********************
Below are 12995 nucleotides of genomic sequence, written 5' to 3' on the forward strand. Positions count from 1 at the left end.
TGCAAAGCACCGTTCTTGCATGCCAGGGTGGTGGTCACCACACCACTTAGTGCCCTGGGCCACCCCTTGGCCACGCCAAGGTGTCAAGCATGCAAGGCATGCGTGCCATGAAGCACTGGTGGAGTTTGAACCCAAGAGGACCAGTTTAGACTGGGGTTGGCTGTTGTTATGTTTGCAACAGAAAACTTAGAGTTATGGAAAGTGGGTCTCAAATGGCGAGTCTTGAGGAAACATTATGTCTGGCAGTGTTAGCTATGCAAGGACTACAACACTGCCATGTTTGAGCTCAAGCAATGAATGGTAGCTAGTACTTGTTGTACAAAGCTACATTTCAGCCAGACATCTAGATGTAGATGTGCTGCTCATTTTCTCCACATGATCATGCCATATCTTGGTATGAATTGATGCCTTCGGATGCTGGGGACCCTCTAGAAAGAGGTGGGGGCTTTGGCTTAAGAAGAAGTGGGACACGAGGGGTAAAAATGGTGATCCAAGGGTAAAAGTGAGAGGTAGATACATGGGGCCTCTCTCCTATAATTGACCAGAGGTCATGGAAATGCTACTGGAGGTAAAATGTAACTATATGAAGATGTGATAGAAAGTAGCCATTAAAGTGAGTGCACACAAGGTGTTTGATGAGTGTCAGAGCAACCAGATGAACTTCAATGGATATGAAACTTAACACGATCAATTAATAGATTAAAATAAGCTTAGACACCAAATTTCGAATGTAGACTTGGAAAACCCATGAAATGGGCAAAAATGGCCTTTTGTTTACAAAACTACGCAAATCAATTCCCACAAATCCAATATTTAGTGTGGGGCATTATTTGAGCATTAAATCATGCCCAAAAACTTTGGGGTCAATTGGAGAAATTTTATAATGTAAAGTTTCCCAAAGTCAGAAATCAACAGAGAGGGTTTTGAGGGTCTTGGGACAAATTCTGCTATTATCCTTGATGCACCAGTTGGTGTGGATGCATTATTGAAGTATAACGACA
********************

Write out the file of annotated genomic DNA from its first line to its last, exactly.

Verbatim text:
Below are 12995 nucleotides of genomic sequence, written 5' to 3' on the forward strand. Positions count from 1 at the left end.
TGCAAAGCACCGTTCTTGCATGCCAGGGTGGTGGTCACCACACCACTTAGTGCCCTGGGCCACCCCTTGGCCACGCCAAGGTGTCAAGCATGCAAGGCATGCGTGCCATGAAGCACTGGTGGAGTTTGAACCCAAGAGGACCAGTTTAGACTGGGGTTGGCTGTTGTTATGTTTGCAACAGAAAACTTAGAGTTATGGAAAGTGGGTCTCAAATGGCGAGTCTTGAGGAAACATTATGTCTGGCAGTGTTAGCTATGCAAGGACTACAACACTGCCATGTTTGAGCTCAAGCAATGAATGGTAGCTAGTACTTGTTGTACAAAGCTACATTTCAGCCAGACATCTAGATGTAGATGTGCTGCTCATTTTCTCCACATGATCATGCCATATCTTGGTATGAATTGATGCCTTCGGATGCTGGGGACCCTCTAGAAAGAGGTGGGGGCTTTGGCTTAAGAAGAAGTGGGACACGAGGGGTAAAAATGGTGATCCAAGGGTAAAAGTGAGAGGTAGATACATGGGGCCTCTCTCCTATAATTGACCAGAGGTCATGGAAATGCTACTGGAGGTAAAATGTAACTATATGAAGATGTGATAGAAAGTAGCCATTAAAGTGAGTGCACACAAGGTGTTTGATGAGTGTCAGAGCAACCAGATGAACTTCAATGGATATGAAACTTAACACGATCAATTAATAGATTAAAATAAGCTTAGACACCAAATTTCGAATGTAGACTTGGAAAACCCATGAAATGGGCAAAAATGGCCTTTTGTTTACAAAACTACGCAAATCAATTCCCACAAATCCAATATTTAGTGTGGGGCATTATTTGAGCATTAAATCATGCCCAAAAACTTTGGGGTCAATTGGAGAAATTTTATAATGTAAAGTTTCCCAAAGTCAGAAATCAACAGAGAGGGTTTTGAGGGTCTTGGGACAAATTCTGCTATTATCCTTGATGCACCAGTTGGTGTGGATGCATTATTGAAGTATAACGACA